Whether it’s door-to-door delivery services, cutesy telegrams or ear salons, Japan is home to a host of unique businesses.
What makes Japan unique? There’s no easy answer but part of it is that Japan pole-vaulted from feudalism into modernity around 150 years ago when the Meiji Restoration put the country on a rapid industrialisation programme. As a result, traditional Japanese values still resonate despite an obsession with innovation. And this creates a world of unique business opportunities.
It’s not as contradictory as you might think. Take the schools that teach people how to use a soroban, or abacus, which came over from China around 1600. “Parents who want their children to study at mit, Harvard or Stanford have been encouraging them to learn the soroban,” says Mie Karigyo, co-president of Ability, which operates the soroban school chain Somei Seminar Sorobanjuku Pico. “Many children who learned soroban say they automatically start to do the math in their heads as soon as they see numbers, just like a musician can sing a tune by looking at a musical score.”
It also means novel solutions to help people navigate Japanese society’s stricter requirements. Some companies, for example, can provide actors to play fake spouses, in order to make single parents seem “normal”, or proxies who will make awkward in-person apologies on behalf of clients. “Japanese think it’s bad to show their real feelings,” says Yuichi Ishii, president and ceo of Family Romance, which offers both services. “Meanwhile, the postwar nuclear family held up as a social ideal no longer reflects reality. This gap has led to various social problems and we’re here to help.”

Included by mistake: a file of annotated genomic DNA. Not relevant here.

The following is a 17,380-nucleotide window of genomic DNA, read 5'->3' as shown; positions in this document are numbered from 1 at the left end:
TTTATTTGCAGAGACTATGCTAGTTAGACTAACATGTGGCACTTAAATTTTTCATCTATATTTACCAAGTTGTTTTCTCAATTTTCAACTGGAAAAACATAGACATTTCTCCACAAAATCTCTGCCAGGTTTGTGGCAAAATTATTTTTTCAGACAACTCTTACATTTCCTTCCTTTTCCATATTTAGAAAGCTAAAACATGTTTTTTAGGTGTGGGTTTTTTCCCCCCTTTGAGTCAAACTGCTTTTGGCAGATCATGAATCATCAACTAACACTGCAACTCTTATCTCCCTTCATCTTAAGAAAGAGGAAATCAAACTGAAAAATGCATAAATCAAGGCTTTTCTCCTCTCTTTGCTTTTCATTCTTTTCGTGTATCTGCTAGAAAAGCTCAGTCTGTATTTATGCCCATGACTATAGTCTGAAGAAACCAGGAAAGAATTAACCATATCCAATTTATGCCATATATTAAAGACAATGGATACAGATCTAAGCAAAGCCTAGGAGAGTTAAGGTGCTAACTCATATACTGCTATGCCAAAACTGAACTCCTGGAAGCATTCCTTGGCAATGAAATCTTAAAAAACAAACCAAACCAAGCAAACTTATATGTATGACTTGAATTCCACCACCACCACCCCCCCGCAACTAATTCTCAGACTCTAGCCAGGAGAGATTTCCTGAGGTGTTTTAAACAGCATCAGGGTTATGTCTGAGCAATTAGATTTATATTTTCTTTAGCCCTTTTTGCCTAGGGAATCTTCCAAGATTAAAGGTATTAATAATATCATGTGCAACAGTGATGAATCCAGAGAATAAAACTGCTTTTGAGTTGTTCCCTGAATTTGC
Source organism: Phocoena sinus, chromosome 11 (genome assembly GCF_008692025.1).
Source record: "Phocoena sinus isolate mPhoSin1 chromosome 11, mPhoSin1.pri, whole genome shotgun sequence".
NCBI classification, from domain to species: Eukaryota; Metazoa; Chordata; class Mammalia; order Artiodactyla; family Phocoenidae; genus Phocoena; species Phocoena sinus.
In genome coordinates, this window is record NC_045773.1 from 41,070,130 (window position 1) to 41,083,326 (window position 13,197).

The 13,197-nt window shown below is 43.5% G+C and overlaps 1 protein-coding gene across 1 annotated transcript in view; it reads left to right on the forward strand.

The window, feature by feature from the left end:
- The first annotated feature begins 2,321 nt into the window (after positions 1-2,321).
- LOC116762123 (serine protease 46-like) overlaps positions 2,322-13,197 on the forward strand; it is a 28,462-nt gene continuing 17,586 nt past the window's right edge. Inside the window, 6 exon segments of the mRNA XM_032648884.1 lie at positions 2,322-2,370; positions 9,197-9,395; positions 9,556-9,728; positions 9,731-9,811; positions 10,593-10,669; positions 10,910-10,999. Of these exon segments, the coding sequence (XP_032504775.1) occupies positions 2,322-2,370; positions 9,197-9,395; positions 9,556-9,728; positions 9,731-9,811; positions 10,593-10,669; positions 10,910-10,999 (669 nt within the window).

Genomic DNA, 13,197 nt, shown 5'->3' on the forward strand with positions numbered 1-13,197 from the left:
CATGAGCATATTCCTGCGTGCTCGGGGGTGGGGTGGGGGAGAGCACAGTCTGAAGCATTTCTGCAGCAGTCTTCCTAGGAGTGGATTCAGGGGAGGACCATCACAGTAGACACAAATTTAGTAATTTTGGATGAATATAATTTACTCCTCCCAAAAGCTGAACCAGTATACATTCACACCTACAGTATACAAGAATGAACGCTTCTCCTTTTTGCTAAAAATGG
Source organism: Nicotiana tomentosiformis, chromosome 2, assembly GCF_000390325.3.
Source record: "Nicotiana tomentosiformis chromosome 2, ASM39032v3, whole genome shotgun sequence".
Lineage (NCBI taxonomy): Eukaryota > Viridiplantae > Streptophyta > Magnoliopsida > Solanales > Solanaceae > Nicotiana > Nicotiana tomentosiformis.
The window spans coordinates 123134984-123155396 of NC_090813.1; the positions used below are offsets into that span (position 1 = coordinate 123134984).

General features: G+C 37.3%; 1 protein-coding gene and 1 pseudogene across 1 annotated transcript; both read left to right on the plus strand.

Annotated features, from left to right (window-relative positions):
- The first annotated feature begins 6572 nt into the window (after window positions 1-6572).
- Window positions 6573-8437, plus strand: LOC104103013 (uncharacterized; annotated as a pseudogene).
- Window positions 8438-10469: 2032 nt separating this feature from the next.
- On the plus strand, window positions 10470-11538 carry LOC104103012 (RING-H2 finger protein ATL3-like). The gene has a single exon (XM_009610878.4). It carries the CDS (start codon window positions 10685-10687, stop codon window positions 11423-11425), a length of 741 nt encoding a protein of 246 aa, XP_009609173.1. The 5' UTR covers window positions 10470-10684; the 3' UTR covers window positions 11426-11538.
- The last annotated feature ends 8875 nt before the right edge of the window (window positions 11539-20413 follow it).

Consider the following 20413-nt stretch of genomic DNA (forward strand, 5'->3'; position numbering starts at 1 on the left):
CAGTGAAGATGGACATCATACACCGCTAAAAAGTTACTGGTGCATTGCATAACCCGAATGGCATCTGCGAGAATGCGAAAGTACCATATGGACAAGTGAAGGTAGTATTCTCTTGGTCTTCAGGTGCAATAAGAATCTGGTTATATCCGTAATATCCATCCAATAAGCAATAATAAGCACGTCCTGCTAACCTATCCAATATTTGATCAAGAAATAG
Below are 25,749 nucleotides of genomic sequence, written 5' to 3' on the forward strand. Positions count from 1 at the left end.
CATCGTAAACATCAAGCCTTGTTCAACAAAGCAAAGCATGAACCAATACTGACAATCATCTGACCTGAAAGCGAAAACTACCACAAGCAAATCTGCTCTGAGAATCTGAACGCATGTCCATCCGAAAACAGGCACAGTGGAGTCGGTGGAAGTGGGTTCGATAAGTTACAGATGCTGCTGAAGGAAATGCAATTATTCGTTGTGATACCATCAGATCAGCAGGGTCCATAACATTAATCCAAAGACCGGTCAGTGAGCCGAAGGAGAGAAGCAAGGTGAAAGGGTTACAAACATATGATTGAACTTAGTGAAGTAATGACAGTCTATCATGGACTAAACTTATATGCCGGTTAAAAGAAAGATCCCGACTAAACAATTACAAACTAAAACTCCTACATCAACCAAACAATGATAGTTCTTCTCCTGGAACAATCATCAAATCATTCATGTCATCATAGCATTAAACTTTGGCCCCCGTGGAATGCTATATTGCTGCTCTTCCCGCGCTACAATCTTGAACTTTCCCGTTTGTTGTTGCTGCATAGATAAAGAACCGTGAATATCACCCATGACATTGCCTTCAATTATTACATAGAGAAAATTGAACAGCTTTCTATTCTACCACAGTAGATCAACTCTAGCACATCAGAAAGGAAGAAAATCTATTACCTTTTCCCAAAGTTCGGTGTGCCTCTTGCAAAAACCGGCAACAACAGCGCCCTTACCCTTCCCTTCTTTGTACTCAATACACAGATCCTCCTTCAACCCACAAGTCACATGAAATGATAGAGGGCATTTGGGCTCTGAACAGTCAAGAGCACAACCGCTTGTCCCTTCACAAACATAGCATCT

You’ll find their agents everywhere from big cities to the remotest mountain villages. Japan’s takkyubin, or couriers, such as Yamato Transport, allow you to send your luggage to or from airports for a modest sum. Hitting the slopes or links? Takkyubin also have ski, snowboard and golf club shipping services so you don’t have to lug your gear around when going on holiday.
Visit mom-and-pop shops in Japan and you might see an elderly cashier tallying your purchases with a soroban or abacus. Though Casio pioneered electronic calculators in the 1950s, soroban are still valued because they can hone math skills and manual dexterity. There are a host of private soroban schools in cities such as Tokyo and government estimates put the number of learners taking advanced lessons at 43,000. Practitioners can attain kyu or dan qualifications, as in martial arts, and vie for abacus supremacy in national tournaments.
Got a problem with your spouse, lover or boss that you can’t fix? There’s a massive proxy industry in Japan willing to do it for you. Detective agencies, which advertise with cute mascots such as labrador retrievers, will tail your unfaithful husband to rabuho, or love hotels, and gather evidence. They can also deploy wakaresaseya who specialise in breaking up relationships – perfect if you want your ex to ditch his new squeeze. Other agencies can take on the unpleasant task of telling your boss you’re quitting, or even apologising in person to someone you’ve hurt.
Government estimates put the number of places to eat in Tokyo at more than 148,000, so it’s no wonder owners try all manner of novelties to attract patrons. You can dine at restaurants themed on yokai (supernatural monsters), ninjas and Alice in Wonderland. This trend is more pronounced in cafés: you can sip coffee while surrounded by cats, dogs, snakes, hedgehogs, owls, cockatoos and even miniature pigs. If that’s not stimulating enough, cuddle cafés offer you the chance to get cosy with a male or female human of your choice. Just watch the hands, please.